How Can Juvenile Probation Help At-Risk Youth?

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<span id="hs_cos_wrapper_name" class="hs_cos_wrapper hs_cos_wrapper_meta_field hs_cos_wrapper_type_text" style="" data-hs-cos-general-type="meta_field" data-hs-cos-type="text" >How Can Juvenile Probation Help At-Risk Youth?</span>

Juvenile probation is a form of adjudication that allows youth to remain in their communities while under the supervision of the court. During the probationary period, a juvenile may be required to follow certain terms or conditions that are intended to provide stability, rehabilitation, and opportunities to contribute positively to society.

Probation Can Help Prevent Out-of-Home Placements

Children under probation are expected to learn and exhibit pro-social behaviors. They go to school, participate in extracurricular activities, and return home to finish homework. Some youth on probation have jobs, and others may be required to work on special projects such as volunteer jobs in their communities. 

Juvenile probation programs are intended to be restorative with the primary objectives of keeping youth in their home, maintaining public safety, pro-social skill development, rehabilitation, identifying and addressing treatment needs, and successful integration and contribution to the community. It’s important to keep in mind that youth assigned to probation may still be dependent on adults, caregivers, and guardians to have their primary needs met; therefore, it’s imperative that these adults be involved in the youth’s programming.

What Can a Probation Officer and the System do for At-Risk Youth?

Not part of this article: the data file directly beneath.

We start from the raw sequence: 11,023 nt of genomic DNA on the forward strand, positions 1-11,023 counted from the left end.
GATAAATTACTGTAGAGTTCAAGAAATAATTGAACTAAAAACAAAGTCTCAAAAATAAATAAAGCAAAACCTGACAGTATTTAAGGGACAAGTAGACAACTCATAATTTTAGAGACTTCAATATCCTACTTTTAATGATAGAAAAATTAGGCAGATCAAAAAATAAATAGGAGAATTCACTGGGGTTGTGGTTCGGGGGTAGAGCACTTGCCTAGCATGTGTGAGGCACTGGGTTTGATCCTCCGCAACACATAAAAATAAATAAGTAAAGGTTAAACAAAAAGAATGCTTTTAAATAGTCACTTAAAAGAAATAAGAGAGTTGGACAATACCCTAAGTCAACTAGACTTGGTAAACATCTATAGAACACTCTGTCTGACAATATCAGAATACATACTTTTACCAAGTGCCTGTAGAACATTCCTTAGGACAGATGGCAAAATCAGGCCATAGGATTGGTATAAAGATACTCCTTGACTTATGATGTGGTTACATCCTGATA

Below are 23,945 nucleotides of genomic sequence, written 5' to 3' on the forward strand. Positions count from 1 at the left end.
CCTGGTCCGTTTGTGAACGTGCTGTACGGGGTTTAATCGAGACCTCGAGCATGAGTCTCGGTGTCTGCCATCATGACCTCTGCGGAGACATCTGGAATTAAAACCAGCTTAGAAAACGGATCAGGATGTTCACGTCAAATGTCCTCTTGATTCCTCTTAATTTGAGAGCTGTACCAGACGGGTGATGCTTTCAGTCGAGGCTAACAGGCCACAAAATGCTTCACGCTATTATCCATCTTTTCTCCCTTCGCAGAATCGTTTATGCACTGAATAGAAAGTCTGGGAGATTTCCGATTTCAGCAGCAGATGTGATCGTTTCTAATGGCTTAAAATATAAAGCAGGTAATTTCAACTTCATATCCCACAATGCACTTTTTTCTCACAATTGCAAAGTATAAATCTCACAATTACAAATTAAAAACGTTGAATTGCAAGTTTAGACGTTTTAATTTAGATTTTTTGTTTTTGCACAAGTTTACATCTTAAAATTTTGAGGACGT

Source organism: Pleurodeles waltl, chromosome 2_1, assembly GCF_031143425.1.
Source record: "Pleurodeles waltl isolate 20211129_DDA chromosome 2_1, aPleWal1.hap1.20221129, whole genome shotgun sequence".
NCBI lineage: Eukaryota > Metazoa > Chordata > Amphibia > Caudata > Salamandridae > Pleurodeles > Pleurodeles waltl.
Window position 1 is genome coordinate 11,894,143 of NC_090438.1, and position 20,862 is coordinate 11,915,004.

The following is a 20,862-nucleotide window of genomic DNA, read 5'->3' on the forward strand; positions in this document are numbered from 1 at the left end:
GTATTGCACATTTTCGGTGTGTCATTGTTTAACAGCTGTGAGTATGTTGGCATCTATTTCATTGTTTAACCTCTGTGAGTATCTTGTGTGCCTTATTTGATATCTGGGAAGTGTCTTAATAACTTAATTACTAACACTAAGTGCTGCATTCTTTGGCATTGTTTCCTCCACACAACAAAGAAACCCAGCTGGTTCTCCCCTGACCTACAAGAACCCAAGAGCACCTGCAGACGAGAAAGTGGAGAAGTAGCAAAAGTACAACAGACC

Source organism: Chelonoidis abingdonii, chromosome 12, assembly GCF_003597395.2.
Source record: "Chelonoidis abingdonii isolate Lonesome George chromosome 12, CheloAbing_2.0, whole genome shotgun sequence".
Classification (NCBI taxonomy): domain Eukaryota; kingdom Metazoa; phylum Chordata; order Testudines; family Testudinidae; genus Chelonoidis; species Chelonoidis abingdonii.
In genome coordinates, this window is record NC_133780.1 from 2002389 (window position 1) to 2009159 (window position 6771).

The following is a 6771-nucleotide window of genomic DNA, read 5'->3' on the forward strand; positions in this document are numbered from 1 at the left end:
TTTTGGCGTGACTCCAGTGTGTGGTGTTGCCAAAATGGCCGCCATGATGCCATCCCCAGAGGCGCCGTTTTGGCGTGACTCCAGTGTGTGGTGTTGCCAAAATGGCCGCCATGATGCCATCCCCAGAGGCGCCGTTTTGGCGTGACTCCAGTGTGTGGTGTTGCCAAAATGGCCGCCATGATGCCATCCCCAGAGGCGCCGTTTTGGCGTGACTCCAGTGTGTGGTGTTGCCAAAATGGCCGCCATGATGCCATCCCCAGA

According to the Office of Juvenile Justice and Delinquency Prevention, more than half of the cases brought before a juvenile court result in a child being assigned to probation. In 2018 alone, there were almost 150,000 juveniles placed on probation.

Once placed, the youth is assigned a probation officer, who usually is responsible for overseeing that the at-risk teen is attending class, working at an acceptable location, and following all the guidelines and conditions of their probation. Probation officers do more than supervise a youth on probation. They listen, comfort, guide, and act as a positive role model.

Jurisdictions differ from area to area, but all agree that youth probation officers are more than just guards over a youth's time. Many probation officers say that out-of-home placement is the last resort, and instead, probation is intended to rehabilitate at-risk youth and lessen the chances that they break the law again. The solution is to get to the root of the problem and steer behavior in the right direction.

Courts and probation systems have been successfully moving away from control, coercion, incarceration with no treatment component, boot camps, and programs that scare children into good behavior—programs that have been shown to cause recidivism.

As an alternative, probation officers are seeking degrees and experience in social work and focus on rehabilitation, treatment, and skill development. An experienced probation officer assesses the needs of the child and determines what course of action is needed. Research has shown and many probation officers report, that the most successful programs include the child’s parents and guardians. Supportive families provide a way for youth to change their lives and turn toward productive activities.